Even though it has been a few years since tire pressure monitoring systems were first mandated on U.S. cars, the quest for the “perfect” system with the most effective sensors has been an ongoing pursuit.
The same is true for the TPMS tool manufacturers and marketers. Progress is being made on both fronts in North America, but the worldwide economic conditions and other factors make that movement a continuous effort. The March announcement of the European Union mandate on TPMS implementation starting with the 2012 model year is the latest industry news that could have significant implications for TPMS sensor and tool manufacturers and marketers, and it could accelerate development.
“That (EU) compliance mandate is very favorable to our technology,” said Carl Wacker, vice president of global sales and marketing for Schrader Electronics. “We estimate that by 2014, the global market for TPMS will double.” This, he said, includes sensors, tools and a variety of supporting products and services.
According to Global Information Inc., a market research group, the TPMS sensor market could surpass $300 million by 2012. That’s good news for Schrader, as well as for other TPMS manufacturers and suppliers.
“We’re already in 25% of [the European Union’s] car plants,” said Scot Holloway, general manager of Bartec USA. “And we’re in all the GM plants.”
In the TPMS sensor world, there have been few significant developments since the early clamp-in types were introduced. The battery-less sensor drew some attention, but the market has yet to totally embrace this technology, likely because several OE car manufacturers have their own opinions as to which is the best system.
Therefore, the EU’s decision comes at a good time for the industry. Ford is weaning away from banded sensors in favor of new snap-in sensors, and Schrader is working on a new wireless auto location, or WAL, sensor for Chrysler in the Charger and Challenger models assembled in Canada.
“This new system will relocate and relearn automatically,” said Schrader’s Wacker. “It eliminates antennas in the wheelhouse.”
Regarding other movements in sensor technology and usage, Holloway adds, “Subaru has changed its strategy and they are now using both the clamp-in and the snap-in styles of sensors on certain models. Also, Hyundai and Kia have added a new twist to the sensors they are using. Depending on the vehicle model, the sensor’s status has to be changed from ‘high’ to ‘low.’ This again requires a special LF command.”
With so many TPMS system and sensor changes, it’s impossible for any tire dealer to stay on top of things. And those changes place added pressure on companies like Autodata Publications, for instance, that produce TPMS data manuals by make, model and year. According to Richard Gunderson, Autodata vice president and general manager, his company is constantly updating its data to assure users of the most up-to-date information.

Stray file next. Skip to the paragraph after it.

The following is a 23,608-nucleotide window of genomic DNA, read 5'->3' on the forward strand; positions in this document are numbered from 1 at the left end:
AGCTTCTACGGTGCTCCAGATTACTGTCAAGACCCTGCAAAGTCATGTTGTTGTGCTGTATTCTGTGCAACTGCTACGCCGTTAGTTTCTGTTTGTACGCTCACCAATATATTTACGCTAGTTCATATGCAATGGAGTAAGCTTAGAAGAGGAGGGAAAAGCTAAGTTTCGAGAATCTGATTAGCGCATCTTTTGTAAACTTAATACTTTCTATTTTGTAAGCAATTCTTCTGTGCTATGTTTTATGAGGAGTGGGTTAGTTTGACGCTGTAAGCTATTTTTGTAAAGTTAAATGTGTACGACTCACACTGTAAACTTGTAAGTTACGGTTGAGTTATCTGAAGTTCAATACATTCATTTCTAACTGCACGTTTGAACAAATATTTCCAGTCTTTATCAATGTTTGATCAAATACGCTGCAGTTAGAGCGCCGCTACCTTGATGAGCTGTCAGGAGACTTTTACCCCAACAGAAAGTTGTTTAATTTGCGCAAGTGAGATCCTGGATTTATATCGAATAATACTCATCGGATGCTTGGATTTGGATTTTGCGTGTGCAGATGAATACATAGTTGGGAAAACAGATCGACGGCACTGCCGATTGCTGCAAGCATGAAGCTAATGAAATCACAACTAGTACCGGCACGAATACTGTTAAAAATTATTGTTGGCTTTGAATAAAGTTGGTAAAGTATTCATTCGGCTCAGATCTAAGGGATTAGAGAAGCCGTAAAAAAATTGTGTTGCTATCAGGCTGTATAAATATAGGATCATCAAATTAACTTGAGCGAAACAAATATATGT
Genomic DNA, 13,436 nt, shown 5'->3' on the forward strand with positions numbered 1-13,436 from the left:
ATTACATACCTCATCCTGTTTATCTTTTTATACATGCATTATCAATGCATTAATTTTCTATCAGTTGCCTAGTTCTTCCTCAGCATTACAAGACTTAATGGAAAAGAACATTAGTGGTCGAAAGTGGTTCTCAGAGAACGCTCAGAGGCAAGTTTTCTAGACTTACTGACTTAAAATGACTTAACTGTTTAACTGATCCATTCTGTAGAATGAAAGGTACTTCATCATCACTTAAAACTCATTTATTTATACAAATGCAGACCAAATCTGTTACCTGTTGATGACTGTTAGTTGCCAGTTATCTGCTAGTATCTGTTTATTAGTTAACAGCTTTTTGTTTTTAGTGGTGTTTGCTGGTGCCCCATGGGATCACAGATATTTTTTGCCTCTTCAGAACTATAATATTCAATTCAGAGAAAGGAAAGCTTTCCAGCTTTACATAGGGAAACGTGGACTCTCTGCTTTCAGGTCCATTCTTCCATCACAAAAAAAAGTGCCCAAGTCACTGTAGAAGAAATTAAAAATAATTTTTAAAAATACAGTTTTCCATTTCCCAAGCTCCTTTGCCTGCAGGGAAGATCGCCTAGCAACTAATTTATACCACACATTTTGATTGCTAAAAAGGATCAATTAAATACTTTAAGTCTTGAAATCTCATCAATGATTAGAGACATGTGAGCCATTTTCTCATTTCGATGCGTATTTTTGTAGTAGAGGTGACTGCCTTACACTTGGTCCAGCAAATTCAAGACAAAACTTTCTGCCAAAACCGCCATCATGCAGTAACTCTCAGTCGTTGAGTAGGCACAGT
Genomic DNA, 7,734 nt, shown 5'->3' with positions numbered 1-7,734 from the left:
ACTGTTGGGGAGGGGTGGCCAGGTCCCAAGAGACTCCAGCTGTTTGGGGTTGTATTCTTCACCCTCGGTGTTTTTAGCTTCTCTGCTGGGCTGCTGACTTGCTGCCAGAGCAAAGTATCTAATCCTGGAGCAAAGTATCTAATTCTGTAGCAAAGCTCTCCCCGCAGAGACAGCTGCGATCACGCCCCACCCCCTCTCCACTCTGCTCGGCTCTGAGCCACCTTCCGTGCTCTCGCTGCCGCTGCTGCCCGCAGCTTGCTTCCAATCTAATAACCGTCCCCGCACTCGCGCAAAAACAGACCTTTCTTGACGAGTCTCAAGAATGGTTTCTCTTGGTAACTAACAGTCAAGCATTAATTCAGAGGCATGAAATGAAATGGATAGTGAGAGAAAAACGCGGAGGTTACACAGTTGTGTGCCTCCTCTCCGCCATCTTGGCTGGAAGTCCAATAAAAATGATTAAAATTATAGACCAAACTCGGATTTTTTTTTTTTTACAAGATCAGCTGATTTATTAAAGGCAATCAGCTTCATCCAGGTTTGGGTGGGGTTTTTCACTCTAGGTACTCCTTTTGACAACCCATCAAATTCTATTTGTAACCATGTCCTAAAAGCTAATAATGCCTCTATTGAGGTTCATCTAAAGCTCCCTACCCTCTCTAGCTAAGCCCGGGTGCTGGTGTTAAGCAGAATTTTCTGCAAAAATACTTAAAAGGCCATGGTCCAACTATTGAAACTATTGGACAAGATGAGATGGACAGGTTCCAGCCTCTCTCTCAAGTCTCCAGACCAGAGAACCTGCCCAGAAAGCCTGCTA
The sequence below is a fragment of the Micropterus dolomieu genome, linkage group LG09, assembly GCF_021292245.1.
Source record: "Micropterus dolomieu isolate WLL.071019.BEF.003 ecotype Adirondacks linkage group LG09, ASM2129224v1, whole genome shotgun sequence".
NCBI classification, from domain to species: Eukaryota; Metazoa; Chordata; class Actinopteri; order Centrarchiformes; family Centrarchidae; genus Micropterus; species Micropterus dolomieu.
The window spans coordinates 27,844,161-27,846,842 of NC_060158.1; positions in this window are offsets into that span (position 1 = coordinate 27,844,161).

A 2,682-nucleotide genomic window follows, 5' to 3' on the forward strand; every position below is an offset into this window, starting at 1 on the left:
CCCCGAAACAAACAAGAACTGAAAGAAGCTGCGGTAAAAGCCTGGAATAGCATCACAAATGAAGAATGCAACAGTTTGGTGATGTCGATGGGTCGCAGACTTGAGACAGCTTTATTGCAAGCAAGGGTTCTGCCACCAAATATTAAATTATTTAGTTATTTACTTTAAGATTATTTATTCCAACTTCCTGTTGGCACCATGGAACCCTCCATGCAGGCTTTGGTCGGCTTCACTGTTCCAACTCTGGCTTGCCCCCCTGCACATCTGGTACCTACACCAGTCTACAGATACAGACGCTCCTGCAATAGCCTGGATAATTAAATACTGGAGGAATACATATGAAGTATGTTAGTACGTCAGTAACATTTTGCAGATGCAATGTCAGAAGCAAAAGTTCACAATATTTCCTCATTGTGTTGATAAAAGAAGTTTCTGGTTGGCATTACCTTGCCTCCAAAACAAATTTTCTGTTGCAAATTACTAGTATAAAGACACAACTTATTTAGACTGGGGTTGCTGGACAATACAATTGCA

Regarding tools, K-Tool International’s product manager Chris Batts said, “There have been recent updates to software, but the [tool] market has matured somewhat.”
However, the manufacturers continue to make progress into the “graying” market, and they are driven primarily by the Asian automobile OE companies that, up until now, have held proprietary TPMS data close to their chests for some time. For example, late last year, Schrader International introduced a new TPMS learn-and-test tool kit that included an onboard dash adapter designed for Toyota, Nissan, Hyundai, and Kia TPMS.
The kit works as both a scan tool and a TPMS tool, and Schrader says that it eliminates the need for separate OE and aftermarket scan tools for these vehicles. The kit includes a rechargeable battery and charger, and comes in a convenient hard plastic storage case.
The model 21225 OBD Connector is available separately for customers who already own the 21220 Learn and Test Tool. Schrader said that there are plans to add Acura, Lexus, Infiniti, Honda, Subaru and Mitsubishi compatibility in the near future.
Bartec’s Holloway said that his company’s new TECH400 TPMS tool is a jump-start for the EU mandate as it already is designed for Asian and European manufactured vehicles. But, he adds, “The majority of the Asian vehicles have adopted a repair process that has made aftermarket repair of TPMS difficult. While there are some TPMS trigger tools that can activate and decode the sensors found on Toyota, Honda and Nissan vehicles, in each of the cases another tool is required to perform sensor replacement – that tool is a scan tool.”
The tools – both mechanical and electronic – continue to evolve, but “What we’re seeing is that customers are now looking for next-generation or higher-end TPMS tools,” said Holloway. “We’re fielding 80 to 90 calls a day from customers who just want information.”
While it appears that sensor and tool technology might be slow, Bartec’s Holloway added, “Unfortunately, the only thing consistent about TPMS is the change that seems to occur on a regular basis. To navigate through this challenge-filled opportunity, you still need knowledge, training, technical support and, of course, superior tools.”